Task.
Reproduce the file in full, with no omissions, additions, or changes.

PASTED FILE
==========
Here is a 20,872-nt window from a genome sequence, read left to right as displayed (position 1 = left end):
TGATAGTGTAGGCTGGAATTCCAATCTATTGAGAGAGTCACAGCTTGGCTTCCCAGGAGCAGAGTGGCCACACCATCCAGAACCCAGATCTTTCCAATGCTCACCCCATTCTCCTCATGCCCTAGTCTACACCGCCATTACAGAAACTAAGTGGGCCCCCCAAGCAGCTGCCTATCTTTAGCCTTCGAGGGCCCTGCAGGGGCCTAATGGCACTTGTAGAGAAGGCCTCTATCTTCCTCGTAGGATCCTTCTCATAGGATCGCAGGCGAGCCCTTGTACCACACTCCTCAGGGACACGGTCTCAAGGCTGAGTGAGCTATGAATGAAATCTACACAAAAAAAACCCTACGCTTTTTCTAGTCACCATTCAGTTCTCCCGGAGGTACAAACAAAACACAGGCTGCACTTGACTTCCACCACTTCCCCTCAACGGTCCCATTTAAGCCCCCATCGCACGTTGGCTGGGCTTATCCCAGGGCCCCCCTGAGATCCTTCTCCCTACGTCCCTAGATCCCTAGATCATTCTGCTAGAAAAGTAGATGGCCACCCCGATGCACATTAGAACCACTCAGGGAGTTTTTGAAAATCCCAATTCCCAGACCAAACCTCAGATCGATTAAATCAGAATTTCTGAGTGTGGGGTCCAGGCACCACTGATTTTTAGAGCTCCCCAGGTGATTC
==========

Here is a 20,872-nt window from a genome sequence, read left to right as displayed (position 1 = left end):
TGATAGTGTAGGCTGGAATTCCAATCTATTGAGAGAGTCACAGCTTGGCTTCCCAGGAGCAGAGTGGCCACACCATCCAGAACCCAGATCTTTCCAATGCTCACCCCATTCTCCTCATGCCCTAGTCTACACCGCCATTACAGAAACTAAGTGGGCCCCCCAAGCAGCTGCCTATCTTTAGCCTTCGAGGGCCCTGCAGGGGCCTAATGGCACTTGTAGAGAAGGCCTCTATCTTCCTCGTAGGATCCTTCTCATAGGATCGCAGGCGAGCCCTTGTACCACACTCCTCAGGGACACGGTCTCAAGGCTGAGTGAGCTATGAATGAAATCTACACAAAAAAAACCCTACGCTTTTTCTAGTCACCATTCAGTTCTCCCGGAGGTACAAACAAAACACAGGCTGCACTTGACTTCCACCACTTCCCCTCAACGGTCCCATTTAAGCCCCCATCGCACGTTGGCTGGGCTTATCCCAGGGCCCCCCTGAGATCCTTCTCCCTACGTCCCTAGATCCCTAGATCATTCTGCTAGAAAAGTAGATGGCCACCCCGATGCACATTAGAACCACTCAGGGAGTTTTTGAAAATCCCAATTCCCAGACCAAACCTCAGATCGATTAAATCAGAATTTCTGAGTGTGGGGTCCAGGCACCACTGATTTTTAGAGCTCCCCAGGTGATTC